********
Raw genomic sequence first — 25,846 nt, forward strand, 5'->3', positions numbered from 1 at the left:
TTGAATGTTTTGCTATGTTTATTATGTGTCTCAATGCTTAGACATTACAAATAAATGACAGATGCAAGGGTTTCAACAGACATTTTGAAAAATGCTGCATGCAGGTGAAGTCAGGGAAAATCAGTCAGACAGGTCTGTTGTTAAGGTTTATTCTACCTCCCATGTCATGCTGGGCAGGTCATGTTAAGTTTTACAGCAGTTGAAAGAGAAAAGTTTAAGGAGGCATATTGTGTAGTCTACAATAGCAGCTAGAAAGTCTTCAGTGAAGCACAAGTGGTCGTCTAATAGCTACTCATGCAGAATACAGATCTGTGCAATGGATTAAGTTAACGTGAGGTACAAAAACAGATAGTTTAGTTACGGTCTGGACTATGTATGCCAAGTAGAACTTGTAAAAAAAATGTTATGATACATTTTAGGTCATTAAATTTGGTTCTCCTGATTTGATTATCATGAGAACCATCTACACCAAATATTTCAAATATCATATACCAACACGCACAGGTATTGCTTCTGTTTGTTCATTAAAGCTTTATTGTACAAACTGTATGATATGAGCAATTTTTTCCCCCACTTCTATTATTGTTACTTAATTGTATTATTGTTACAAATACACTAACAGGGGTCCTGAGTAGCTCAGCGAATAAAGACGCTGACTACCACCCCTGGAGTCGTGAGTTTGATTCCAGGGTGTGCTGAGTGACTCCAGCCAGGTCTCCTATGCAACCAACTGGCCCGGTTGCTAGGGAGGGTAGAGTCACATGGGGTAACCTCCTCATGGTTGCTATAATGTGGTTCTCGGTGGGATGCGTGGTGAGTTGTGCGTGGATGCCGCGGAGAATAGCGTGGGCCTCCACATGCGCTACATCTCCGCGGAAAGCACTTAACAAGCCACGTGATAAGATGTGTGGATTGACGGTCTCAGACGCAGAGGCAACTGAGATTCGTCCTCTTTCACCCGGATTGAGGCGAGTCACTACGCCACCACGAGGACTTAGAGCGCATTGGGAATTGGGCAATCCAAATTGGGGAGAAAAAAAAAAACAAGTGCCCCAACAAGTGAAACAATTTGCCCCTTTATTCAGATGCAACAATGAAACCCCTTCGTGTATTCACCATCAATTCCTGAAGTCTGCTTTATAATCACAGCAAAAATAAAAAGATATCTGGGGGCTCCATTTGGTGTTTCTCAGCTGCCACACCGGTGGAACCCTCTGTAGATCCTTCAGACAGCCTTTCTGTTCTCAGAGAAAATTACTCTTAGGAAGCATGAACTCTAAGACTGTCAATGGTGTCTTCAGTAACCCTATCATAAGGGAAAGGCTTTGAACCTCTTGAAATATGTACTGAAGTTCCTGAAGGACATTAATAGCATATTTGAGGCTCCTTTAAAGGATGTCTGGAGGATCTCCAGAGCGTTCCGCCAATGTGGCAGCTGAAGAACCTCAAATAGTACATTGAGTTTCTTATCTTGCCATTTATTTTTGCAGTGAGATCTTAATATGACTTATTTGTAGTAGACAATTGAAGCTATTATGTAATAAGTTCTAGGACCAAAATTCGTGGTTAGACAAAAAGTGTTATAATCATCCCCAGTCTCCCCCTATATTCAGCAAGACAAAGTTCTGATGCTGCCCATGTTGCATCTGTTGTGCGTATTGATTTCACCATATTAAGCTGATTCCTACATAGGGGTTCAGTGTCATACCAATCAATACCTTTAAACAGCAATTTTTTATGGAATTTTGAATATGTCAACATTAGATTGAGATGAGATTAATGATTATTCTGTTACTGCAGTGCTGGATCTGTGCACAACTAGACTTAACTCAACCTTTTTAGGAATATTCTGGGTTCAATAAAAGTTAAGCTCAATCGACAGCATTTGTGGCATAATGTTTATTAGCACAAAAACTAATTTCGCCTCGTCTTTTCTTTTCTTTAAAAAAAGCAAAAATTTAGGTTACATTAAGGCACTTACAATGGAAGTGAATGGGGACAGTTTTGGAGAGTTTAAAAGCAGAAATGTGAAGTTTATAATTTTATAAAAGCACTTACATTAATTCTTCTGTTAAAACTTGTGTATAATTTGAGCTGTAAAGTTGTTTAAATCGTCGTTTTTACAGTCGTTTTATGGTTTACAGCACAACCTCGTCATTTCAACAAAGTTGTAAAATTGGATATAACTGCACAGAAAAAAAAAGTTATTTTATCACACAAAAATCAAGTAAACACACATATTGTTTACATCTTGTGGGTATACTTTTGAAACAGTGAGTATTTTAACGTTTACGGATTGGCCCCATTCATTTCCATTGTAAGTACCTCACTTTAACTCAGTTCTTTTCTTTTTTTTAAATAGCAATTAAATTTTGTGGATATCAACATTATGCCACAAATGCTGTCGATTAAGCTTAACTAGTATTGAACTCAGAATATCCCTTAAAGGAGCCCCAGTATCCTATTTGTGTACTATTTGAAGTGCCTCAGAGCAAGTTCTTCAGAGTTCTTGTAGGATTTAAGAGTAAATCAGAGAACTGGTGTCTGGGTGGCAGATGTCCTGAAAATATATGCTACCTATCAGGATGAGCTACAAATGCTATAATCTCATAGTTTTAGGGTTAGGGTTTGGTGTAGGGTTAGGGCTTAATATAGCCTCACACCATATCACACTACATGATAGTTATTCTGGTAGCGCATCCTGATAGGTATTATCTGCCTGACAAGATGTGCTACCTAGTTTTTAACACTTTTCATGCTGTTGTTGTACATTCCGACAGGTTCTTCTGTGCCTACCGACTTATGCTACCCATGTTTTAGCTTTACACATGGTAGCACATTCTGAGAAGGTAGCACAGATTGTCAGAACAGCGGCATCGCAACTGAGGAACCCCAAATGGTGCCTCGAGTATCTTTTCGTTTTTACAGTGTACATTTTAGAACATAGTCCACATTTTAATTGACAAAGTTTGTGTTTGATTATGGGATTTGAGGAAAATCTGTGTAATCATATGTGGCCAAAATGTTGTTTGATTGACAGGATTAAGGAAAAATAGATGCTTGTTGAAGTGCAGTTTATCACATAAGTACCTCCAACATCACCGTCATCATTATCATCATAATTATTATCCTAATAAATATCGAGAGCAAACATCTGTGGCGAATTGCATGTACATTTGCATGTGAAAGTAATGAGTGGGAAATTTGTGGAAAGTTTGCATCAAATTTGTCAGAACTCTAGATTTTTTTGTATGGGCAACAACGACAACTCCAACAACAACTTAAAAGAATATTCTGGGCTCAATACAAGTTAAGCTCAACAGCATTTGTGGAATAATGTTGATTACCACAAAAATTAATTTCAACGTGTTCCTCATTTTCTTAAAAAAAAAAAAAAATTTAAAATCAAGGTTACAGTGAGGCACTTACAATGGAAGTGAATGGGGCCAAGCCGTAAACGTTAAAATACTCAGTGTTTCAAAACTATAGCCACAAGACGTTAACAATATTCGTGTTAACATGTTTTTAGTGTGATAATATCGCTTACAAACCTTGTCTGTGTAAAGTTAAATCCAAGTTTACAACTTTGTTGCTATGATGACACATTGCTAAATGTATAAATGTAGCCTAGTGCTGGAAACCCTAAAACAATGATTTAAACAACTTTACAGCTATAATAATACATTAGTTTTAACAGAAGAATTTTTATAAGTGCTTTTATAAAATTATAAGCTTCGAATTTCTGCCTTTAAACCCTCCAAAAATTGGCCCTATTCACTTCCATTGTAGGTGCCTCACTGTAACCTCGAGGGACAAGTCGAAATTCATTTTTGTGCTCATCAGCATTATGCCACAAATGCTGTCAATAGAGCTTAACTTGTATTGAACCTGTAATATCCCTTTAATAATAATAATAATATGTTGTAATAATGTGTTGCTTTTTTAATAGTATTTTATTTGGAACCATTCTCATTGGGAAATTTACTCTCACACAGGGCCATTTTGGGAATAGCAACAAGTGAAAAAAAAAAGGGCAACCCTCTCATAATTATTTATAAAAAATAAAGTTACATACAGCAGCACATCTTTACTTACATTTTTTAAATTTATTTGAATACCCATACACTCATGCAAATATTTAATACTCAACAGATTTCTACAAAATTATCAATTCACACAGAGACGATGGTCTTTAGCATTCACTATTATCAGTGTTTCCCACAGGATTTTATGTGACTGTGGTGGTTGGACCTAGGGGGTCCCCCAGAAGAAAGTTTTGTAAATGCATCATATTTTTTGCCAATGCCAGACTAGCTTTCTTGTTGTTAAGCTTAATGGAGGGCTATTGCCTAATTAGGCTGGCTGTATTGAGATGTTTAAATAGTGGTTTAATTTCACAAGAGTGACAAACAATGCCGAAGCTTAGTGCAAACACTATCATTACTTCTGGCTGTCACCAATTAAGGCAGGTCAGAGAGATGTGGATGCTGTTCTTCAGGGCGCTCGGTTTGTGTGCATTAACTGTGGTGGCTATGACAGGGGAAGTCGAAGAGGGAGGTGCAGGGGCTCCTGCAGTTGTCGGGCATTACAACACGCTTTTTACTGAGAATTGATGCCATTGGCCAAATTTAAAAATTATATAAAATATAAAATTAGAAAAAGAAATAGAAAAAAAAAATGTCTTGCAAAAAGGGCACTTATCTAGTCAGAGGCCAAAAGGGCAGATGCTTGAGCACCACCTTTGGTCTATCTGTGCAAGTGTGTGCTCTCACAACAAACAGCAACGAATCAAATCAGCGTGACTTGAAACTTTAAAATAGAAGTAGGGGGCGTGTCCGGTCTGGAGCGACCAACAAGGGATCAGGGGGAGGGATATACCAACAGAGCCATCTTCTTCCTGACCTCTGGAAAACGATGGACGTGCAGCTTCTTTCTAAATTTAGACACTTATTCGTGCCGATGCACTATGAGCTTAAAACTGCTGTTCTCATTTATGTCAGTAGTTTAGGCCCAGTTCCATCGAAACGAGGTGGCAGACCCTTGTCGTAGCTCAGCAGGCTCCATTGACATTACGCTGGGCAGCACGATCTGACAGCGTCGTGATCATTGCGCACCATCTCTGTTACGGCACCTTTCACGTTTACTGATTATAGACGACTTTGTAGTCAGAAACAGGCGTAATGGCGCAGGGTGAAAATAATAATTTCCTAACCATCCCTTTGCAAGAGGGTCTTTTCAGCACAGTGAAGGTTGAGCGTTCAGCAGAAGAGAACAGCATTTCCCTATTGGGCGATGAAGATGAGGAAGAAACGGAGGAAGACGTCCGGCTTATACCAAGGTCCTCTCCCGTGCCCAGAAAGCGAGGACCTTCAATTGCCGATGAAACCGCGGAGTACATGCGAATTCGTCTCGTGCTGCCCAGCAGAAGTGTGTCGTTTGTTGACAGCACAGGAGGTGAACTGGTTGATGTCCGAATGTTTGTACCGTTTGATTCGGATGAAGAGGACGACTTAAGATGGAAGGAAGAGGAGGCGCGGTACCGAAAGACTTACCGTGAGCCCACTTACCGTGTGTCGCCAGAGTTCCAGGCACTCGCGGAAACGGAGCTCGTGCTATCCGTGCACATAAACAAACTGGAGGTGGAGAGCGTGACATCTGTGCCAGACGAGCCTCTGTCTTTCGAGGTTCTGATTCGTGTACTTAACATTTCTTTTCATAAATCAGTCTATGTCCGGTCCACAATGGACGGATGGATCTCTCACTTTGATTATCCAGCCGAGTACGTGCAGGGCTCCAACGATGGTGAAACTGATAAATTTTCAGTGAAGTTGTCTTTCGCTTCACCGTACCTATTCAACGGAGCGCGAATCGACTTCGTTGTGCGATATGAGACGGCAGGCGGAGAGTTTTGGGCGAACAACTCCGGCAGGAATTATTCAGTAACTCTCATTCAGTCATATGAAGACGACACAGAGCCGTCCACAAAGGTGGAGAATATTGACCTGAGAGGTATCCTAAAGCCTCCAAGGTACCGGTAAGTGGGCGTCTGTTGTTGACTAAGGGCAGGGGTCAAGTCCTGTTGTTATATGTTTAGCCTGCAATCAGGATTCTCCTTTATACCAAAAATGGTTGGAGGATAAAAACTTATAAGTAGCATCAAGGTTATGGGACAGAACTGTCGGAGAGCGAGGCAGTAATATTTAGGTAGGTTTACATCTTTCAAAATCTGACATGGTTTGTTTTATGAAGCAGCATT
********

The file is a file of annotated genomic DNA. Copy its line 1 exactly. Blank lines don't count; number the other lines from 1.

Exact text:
Raw genomic sequence first — 25,846 nt, forward strand, 5'->3', positions numbered from 1 at the left: